Geospatial data, like SafeGraph Places, is one of the fastest-growing areas of alternative data, with the industry expected to be valued at $96.3 billion by 2025. Credit card data is also rapidly growing in popularity and is currently the highest-grossing category of alternative data.
The financial services industry is catching on. According to a study by EY, 28% of hedge funds use geolocation data, while 38% use consumer spending data. However, Rayne Gaisford, Head of Data Strategy and Equity Research at Jeffries, says the financial service industry is just starting to scratch the surface when it comes to leveraging alternative data. Many firms are still adjusting to using alternative data as their primary source of information instead of as a supplemental afterthought.
Credit card data is fundamental to financial analysis. Understanding how consumers spend their money is one of the strongest indicators of economic performance, and hedge funds, private equity firms, and investment banks frequently apply it in their analysis of an industry or brand as they make strategic decisions.
For example, a private equity firm choosing a grocery chain to invest in might look at credit card transaction data for a few brands to see which has the stronger performance. But credit card data alone does not provide all the answers needed for a thorough analysis. Where are those transactions coming from? Who is making them?
When combined, consumer spending and demographic datasets can reveal much more than they can independently. Connections can be made between high-performing stores or products and demographic profiles that provide valuable information for competitive analysis and investment research. Alternative data works best when connected to other alternative datasets to paint a complete picture.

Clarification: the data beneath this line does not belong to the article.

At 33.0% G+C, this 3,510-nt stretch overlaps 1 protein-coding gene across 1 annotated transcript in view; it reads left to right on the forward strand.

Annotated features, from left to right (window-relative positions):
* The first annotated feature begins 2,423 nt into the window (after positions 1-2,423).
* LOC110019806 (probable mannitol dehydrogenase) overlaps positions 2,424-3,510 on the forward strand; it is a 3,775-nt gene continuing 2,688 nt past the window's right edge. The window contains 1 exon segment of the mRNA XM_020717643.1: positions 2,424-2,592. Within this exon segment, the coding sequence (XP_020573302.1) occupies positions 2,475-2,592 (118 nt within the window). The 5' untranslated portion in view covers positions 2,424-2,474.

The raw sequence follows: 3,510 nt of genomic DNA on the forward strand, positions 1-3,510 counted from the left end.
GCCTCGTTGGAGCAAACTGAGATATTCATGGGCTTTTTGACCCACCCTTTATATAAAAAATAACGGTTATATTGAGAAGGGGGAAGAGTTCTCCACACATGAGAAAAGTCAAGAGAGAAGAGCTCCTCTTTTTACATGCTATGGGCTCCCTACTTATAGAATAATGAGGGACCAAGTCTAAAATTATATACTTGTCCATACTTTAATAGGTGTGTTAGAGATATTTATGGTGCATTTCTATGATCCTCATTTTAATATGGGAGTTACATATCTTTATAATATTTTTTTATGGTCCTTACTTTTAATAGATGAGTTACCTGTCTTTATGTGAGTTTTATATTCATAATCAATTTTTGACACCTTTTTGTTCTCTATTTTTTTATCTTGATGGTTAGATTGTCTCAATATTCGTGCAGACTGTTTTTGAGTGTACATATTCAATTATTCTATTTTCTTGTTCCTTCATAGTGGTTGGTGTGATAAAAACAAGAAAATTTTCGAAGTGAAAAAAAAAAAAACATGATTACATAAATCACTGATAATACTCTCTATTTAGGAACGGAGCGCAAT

Consumer spending data gives investment researchers a detailed look at key economic indicators, such as wallet share, activity segments, and cardholder behavior. Geospatial data allows those indicators to be analyzed spatially. Using Placekey, credit card transaction data can be easily joined to other datasets. This streamlines the process of combining consumer spending and geospatial data, getting to the results faster. By connecting credit card and geospatial data, insights that might have otherwise gone unnoticed can be factored into an analysis.
When combined with geospatial data like POIs and building footprints, credit card data tells a story. This has never been more important than it is today, as the global economy is changing due to COVID-19 and former predictive models become irrelevant. Chief U.S. Economist at Goldman Sachs, David Mericle, says that 2020 was a breakthrough year in his firm’s use of alternative data as they adapted to the COVID economy. More than ever, financial services firms are feeling the pressure to gain a competitive edge from alternative data.
Points of interest (POIs) can provide hedge funds, private equity firms, investment banks, and other financial organizations with crucial information about where businesses are located and where there are areas of opportunity. When combined with credit card data, these geospatial datasets reveal how transactions vary across space and time and enable researchers to see the full picture before making a strategic decision.